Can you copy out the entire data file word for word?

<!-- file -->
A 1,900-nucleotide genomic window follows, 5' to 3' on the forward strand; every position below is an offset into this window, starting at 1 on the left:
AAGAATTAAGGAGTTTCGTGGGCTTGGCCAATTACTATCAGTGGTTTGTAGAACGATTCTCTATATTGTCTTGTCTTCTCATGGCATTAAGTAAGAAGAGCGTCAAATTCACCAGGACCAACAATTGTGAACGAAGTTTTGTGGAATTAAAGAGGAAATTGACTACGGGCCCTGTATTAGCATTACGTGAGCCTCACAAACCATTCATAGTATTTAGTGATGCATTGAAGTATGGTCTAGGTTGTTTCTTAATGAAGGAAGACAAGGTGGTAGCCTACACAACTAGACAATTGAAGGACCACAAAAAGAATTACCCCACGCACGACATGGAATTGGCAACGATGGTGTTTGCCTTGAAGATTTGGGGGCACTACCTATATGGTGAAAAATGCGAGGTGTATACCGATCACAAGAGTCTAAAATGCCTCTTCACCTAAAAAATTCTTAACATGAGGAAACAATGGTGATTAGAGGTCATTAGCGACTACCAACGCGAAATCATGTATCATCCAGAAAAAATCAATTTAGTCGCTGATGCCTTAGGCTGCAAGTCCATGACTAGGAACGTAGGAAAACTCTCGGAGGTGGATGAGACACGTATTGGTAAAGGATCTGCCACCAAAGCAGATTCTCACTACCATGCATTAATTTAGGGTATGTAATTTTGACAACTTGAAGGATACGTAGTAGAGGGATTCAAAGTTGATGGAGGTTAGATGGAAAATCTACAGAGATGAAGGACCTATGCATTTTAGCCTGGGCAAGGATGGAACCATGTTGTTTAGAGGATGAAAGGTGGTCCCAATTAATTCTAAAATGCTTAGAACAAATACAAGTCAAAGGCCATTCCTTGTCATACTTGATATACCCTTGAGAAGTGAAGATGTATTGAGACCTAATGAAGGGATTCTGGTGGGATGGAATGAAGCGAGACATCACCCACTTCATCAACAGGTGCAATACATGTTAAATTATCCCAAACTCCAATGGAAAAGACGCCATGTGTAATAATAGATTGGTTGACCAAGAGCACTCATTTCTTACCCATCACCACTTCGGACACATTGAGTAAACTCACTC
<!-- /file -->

A 1,900-nucleotide genomic window follows, 5' to 3' on the forward strand; every position below is an offset into this window, starting at 1 on the left:
AAGAATTAAGGAGTTTCGTGGGCTTGGCCAATTACTATCAGTGGTTTGTAGAACGATTCTCTATATTGTCTTGTCTTCTCATGGCATTAAGTAAGAAGAGCGTCAAATTCACCAGGACCAACAATTGTGAACGAAGTTTTGTGGAATTAAAGAGGAAATTGACTACGGGCCCTGTATTAGCATTACGTGAGCCTCACAAACCATTCATAGTATTTAGTGATGCATTGAAGTATGGTCTAGGTTGTTTCTTAATGAAGGAAGACAAGGTGGTAGCCTACACAACTAGACAATTGAAGGACCACAAAAAGAATTACCCCACGCACGACATGGAATTGGCAACGATGGTGTTTGCCTTGAAGATTTGGGGGCACTACCTATATGGTGAAAAATGCGAGGTGTATACCGATCACAAGAGTCTAAAATGCCTCTTCACCTAAAAAATTCTTAACATGAGGAAACAATGGTGATTAGAGGTCATTAGCGACTACCAACGCGAAATCATGTATCATCCAGAAAAAATCAATTTAGTCGCTGATGCCTTAGGCTGCAAGTCCATGACTAGGAACGTAGGAAAACTCTCGGAGGTGGATGAGACACGTATTGGTAAAGGATCTGCCACCAAAGCAGATTCTCACTACCATGCATTAATTTAGGGTATGTAATTTTGACAACTTGAAGGATACGTAGTAGAGGGATTCAAAGTTGATGGAGGTTAGATGGAAAATCTACAGAGATGAAGGACCTATGCATTTTAGCCTGGGCAAGGATGGAACCATGTTGTTTAGAGGATGAAAGGTGGTCCCAATTAATTCTAAAATGCTTAGAACAAATACAAGTCAAAGGCCATTCCTTGTCATACTTGATATACCCTTGAGAAGTGAAGATGTATTGAGACCTAATGAAGGGATTCTGGTGGGATGGAATGAAGCGAGACATCACCCACTTCATCAACAGGTGCAATACATGTTAAATTATCCCAAACTCCAATGGAAAAGACGCCATGTGTAATAATAGATTGGTTGACCAAGAGCACTCATTTCTTACCCATCACCACTTCGGACACATTGAGTAAACTCACTC